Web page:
Today I am writing from the Omni Resource Center, where I often attend group, socialize and/or volunteer at the front desk. This is a support center that is primarily operated by and for people within the mental health network within our county. It is attached to Interim Incorporated. This is an organization which overall is a nonprofit helping consumers/clients/whatever you want to call us to overcome barriers to recovery such as availability of housing (although I personally live independently now, that was not always the case), case management, employment as well as educational support services, social events, awareness and other forms of advocacy. In my area, it is the only comprehensive resource like this. There are other programs that might be specifically for drugs and/or alcohol or homelessness issues, but this is the only one with the depth of services offered and the level of support.
The programs work in conjunction with the county mental health office. They also fight stigma that is very prevalent although this particular issue is an everpresent evil in the lives of basically every person living with a disability (not only mental illness). For more information on stigma, see an old entry I did. I’m sure you can find it by the tags/categories.
As I’ve worked through my own recurring seeming nightmare of mental health, it has come to my attention through exposure to others in the “system” that mental illness is more common than one may at first suspect. I should probably look up percentages to quote (not wanting to engage in copyright infringement, given the state of a certain legistlation that’s coming up, just a side note). Mental illness may seem hard to understand if you are on the outskirts looking into it, perhaps if you know someone in your family or a friend you care about very much seems to be showing signs of issues you do not understand.
Probably one of the worst feelings in my experience has been the experience of labeling. I would receive it from other people, and I would also place stigma upon myself in an effort to understand my symptoms and experiences. It was sometimes a safer feeling to dismiss an emotion as simply a mood change and pretend like I didn’t have to do anything about it. Even if it is a feeling that can be categorized in a clinical way, it is still a feeling and needs validation as well as attention to the needs surrounding it. Sometimes it can feel even worse, in my own experience, when someone slaps a term such as “manic”, “depressed” or “psychotic” onto an internal state claiming that (a) this is evidence that I have not been taking care of myself, (b) I should just let go of my feelings and it will all go away or (c) it is not an experience or emotion or part of me that happens for any justifiable, logical reason so it does not need attention or understanding. These reactions are hurtful, and in my experience, they make the process of recovery so much harder.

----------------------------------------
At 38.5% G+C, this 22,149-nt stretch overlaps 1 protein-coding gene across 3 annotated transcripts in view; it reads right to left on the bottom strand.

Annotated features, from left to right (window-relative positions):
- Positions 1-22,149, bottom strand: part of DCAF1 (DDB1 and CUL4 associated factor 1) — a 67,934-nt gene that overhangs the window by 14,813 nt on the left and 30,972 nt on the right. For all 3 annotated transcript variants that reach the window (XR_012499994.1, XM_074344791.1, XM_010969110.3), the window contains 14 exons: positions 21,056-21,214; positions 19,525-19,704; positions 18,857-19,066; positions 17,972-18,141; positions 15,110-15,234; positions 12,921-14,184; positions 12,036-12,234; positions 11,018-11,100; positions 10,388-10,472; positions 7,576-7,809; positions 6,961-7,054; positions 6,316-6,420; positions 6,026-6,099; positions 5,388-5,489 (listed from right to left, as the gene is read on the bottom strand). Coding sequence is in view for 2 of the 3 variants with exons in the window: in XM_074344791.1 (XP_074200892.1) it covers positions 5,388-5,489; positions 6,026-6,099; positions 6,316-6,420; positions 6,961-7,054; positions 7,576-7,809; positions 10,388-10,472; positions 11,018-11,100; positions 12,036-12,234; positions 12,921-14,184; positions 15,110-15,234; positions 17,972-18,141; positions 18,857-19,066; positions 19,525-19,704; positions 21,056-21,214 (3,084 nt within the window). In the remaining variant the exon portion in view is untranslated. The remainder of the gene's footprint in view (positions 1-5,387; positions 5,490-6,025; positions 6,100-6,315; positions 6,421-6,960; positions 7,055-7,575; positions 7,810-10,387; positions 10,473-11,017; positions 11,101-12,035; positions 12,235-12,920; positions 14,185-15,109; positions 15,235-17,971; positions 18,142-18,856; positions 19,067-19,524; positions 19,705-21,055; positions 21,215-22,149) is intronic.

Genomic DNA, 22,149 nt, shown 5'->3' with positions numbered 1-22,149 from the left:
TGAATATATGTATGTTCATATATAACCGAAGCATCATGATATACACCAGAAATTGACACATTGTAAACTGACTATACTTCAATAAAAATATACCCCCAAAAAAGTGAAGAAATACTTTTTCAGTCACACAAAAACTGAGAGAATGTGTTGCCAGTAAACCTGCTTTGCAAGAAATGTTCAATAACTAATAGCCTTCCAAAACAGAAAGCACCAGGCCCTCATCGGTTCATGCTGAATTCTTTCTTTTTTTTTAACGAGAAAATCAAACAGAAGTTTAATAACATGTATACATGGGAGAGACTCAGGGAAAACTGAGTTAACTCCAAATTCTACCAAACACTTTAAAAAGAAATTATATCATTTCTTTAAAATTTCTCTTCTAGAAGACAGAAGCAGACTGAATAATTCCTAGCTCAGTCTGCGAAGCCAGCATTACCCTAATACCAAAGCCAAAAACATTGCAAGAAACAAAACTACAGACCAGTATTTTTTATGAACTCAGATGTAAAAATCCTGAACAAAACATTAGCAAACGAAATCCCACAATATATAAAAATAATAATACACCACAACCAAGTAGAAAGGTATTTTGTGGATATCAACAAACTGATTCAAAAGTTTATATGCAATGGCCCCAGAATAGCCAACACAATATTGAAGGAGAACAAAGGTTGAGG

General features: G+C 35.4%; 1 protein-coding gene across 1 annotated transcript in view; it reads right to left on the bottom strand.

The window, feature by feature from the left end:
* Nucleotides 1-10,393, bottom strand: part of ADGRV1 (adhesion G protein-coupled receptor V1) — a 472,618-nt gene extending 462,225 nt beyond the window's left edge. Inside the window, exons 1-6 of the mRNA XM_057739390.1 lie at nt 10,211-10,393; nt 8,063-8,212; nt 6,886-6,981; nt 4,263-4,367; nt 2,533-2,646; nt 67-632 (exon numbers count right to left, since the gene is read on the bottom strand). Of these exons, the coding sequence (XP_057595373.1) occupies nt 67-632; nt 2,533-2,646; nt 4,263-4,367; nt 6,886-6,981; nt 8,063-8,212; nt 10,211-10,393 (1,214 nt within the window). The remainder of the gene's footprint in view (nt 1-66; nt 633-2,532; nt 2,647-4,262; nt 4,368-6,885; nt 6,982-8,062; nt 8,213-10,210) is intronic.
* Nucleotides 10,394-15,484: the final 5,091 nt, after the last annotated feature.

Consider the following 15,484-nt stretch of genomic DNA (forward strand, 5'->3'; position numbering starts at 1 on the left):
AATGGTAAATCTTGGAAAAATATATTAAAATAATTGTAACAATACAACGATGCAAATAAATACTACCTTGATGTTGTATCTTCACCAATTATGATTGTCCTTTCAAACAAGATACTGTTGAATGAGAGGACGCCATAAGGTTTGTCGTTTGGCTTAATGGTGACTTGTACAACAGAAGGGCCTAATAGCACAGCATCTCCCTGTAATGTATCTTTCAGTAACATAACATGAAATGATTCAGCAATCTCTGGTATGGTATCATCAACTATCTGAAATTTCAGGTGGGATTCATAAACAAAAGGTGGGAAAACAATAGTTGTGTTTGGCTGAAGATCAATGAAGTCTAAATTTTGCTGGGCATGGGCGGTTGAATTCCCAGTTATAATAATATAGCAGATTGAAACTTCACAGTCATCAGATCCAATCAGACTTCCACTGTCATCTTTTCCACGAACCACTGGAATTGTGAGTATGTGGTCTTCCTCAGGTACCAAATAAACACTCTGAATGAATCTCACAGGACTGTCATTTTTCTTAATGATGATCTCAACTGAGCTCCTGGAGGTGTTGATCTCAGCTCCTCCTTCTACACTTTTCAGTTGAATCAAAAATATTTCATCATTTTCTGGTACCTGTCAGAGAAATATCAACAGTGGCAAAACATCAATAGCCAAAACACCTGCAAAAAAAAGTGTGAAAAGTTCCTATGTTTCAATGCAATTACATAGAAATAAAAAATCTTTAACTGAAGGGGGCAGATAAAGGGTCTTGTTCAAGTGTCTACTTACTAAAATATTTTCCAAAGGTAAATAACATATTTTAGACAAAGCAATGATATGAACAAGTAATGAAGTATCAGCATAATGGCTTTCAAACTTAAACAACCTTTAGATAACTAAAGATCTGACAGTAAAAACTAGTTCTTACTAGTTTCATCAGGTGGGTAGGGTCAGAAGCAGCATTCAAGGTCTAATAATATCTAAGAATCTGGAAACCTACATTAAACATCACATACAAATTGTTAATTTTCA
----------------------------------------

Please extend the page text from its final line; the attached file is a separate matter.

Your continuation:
It is very tempting to place a person into a supposed “box”. It is easy to suppose that someone can be written off and their internal world ignored simply because it is the product of an emotional pathology. When this happens, again, in my own experience, it just means the people surrounding me may not understand the situation from my perspective.
For me, and I always speak from a personal perspective because each person’s feeling is unique to them, I appreciate to be listened to and understood. If I am not feeling well, I am still a person, and I may just need a time out, some sleep, some extra TLC. It’s not a complicated affair for me to get well. Believe me, I would always much rather walk in wellness.